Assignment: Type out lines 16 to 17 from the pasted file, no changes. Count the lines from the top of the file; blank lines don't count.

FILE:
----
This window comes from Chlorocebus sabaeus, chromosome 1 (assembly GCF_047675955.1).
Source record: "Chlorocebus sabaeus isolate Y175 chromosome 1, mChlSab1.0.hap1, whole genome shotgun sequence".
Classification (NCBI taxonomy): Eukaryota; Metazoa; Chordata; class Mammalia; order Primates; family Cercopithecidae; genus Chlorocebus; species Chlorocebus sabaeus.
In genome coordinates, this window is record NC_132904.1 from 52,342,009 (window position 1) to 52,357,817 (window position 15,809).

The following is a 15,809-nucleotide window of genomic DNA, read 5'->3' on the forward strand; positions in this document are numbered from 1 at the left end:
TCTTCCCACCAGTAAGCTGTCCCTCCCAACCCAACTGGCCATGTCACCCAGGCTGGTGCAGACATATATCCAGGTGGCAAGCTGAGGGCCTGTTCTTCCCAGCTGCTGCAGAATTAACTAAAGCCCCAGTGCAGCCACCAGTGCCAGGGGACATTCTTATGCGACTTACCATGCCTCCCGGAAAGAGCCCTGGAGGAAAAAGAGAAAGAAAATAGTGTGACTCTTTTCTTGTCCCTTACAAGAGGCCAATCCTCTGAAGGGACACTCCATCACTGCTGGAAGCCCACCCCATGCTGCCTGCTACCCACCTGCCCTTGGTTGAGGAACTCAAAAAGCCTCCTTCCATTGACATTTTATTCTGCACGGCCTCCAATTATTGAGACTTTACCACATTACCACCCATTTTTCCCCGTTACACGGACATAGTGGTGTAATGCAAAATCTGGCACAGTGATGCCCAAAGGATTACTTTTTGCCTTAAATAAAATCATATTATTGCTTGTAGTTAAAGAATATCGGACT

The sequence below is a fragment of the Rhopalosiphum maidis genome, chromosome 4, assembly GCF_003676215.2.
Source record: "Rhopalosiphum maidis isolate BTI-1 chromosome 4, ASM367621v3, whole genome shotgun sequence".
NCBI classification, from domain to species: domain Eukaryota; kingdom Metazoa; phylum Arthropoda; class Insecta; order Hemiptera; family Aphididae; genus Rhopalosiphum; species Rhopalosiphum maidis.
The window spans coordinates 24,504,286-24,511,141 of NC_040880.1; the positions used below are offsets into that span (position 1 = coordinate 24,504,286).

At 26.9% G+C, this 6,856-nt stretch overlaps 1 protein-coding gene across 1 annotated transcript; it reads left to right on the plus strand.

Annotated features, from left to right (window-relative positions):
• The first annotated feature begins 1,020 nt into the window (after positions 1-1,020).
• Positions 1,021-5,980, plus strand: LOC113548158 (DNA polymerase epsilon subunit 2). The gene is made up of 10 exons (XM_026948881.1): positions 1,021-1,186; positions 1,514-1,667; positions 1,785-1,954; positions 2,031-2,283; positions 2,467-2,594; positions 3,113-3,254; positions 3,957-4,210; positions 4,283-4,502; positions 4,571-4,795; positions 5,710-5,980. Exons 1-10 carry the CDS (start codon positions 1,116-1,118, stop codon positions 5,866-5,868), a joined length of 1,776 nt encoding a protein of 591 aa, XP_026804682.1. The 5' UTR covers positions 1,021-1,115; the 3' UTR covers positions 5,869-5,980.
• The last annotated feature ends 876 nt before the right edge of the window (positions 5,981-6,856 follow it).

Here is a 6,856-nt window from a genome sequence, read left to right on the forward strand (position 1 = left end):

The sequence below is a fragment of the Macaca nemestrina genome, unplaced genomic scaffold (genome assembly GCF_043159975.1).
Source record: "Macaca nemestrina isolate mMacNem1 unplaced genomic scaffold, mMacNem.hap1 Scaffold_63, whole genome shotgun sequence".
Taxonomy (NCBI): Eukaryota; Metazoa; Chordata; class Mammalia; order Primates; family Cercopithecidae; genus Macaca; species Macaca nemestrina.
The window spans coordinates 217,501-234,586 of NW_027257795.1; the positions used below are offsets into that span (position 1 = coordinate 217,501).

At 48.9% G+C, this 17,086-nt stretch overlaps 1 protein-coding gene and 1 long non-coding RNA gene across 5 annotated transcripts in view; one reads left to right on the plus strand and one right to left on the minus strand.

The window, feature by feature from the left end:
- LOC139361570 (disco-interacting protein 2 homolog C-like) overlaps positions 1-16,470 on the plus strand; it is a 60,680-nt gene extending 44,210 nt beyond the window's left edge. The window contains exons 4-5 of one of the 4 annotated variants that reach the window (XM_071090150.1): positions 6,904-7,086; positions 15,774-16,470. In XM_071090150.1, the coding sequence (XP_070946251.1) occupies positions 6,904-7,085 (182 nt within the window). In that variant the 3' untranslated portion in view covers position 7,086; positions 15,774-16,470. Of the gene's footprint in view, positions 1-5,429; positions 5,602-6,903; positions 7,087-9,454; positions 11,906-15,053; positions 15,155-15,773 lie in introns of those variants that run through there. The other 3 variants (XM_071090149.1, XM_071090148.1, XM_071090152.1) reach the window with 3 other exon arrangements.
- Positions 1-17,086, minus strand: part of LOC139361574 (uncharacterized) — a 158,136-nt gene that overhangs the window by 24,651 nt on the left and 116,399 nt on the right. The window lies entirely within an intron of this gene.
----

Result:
Here is a 6,856-nt window from a genome sequence, read left to right on the forward strand (position 1 = left end):

The sequence below is a fragment of the Macaca nemestrina genome, unplaced genomic scaffold (genome assembly GCF_043159975.1).